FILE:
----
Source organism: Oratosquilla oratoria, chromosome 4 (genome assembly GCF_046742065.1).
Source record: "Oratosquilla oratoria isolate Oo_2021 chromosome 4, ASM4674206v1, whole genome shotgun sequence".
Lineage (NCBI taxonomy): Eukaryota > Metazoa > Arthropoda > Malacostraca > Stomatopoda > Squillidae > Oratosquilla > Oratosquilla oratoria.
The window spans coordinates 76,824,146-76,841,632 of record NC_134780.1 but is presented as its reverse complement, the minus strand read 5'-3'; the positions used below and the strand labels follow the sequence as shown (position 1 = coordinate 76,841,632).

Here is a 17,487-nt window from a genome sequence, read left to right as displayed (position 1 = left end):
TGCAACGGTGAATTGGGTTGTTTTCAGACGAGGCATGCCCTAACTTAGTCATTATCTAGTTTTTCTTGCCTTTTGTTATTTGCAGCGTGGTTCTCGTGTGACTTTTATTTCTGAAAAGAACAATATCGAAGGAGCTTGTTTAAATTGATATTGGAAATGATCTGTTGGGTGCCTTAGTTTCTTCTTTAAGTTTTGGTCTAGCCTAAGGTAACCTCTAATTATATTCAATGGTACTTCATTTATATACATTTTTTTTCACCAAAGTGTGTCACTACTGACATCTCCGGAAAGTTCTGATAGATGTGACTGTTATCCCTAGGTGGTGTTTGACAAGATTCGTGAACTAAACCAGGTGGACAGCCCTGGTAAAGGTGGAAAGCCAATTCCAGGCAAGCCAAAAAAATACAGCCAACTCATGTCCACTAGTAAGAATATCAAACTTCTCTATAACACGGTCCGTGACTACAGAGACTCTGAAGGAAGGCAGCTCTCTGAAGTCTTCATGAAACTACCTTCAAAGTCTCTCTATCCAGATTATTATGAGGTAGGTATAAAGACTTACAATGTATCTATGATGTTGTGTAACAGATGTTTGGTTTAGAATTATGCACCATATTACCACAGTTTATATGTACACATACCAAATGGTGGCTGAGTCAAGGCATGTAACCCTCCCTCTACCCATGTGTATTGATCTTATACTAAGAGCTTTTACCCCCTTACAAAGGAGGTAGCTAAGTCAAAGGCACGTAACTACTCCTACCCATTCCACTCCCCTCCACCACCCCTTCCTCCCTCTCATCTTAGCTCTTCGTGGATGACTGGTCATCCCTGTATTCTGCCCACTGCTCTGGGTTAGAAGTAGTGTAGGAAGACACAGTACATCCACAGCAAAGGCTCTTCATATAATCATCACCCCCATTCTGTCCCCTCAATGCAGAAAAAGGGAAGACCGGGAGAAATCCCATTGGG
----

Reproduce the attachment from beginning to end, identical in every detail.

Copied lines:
Source organism: Oratosquilla oratoria, chromosome 4 (genome assembly GCF_046742065.1).
Source record: "Oratosquilla oratoria isolate Oo_2021 chromosome 4, ASM4674206v1, whole genome shotgun sequence".
Lineage (NCBI taxonomy): Eukaryota > Metazoa > Arthropoda > Malacostraca > Stomatopoda > Squillidae > Oratosquilla > Oratosquilla oratoria.
The window spans coordinates 76,824,146-76,841,632 of record NC_134780.1 but is presented as its reverse complement, the minus strand read 5'-3'; the positions used below and the strand labels follow the sequence as shown (position 1 = coordinate 76,841,632).

Here is a 17,487-nt window from a genome sequence, read left to right as displayed (position 1 = left end):
TGCAACGGTGAATTGGGTTGTTTTCAGACGAGGCATGCCCTAACTTAGTCATTATCTAGTTTTTCTTGCCTTTTGTTATTTGCAGCGTGGTTCTCGTGTGACTTTTATTTCTGAAAAGAACAATATCGAAGGAGCTTGTTTAAATTGATATTGGAAATGATCTGTTGGGTGCCTTAGTTTCTTCTTTAAGTTTTGGTCTAGCCTAAGGTAACCTCTAATTATATTCAATGGTACTTCATTTATATACATTTTTTTTCACCAAAGTGTGTCACTACTGACATCTCCGGAAAGTTCTGATAGATGTGACTGTTATCCCTAGGTGGTGTTTGACAAGATTCGTGAACTAAACCAGGTGGACAGCCCTGGTAAAGGTGGAAAGCCAATTCCAGGCAAGCCAAAAAAATACAGCCAACTCATGTCCACTAGTAAGAATATCAAACTTCTCTATAACACGGTCCGTGACTACAGAGACTCTGAAGGAAGGCAGCTCTCTGAAGTCTTCATGAAACTACCTTCAAAGTCTCTCTATCCAGATTATTATGAGGTAGGTATAAAGACTTACAATGTATCTATGATGTTGTGTAACAGATGTTTGGTTTAGAATTATGCACCATATTACCACAGTTTATATGTACACATACCAAATGGTGGCTGAGTCAAGGCATGTAACCCTCCCTCTACCCATGTGTATTGATCTTATACTAAGAGCTTTTACCCCCTTACAAAGGAGGTAGCTAAGTCAAAGGCACGTAACTACTCCTACCCATTCCACTCCCCTCCACCACCCCTTCCTCCCTCTCATCTTAGCTCTTCGTGGATGACTGGTCATCCCTGTATTCTGCCCACTGCTCTGGGTTAGAAGTAGTGTAGGAAGACACAGTACATCCACAGCAAAGGCTCTTCATATAATCATCACCCCCATTCTGTCCCCTCAATGCAGAAAAAGGGAAGACCGGGAGAAATCCCATTGGG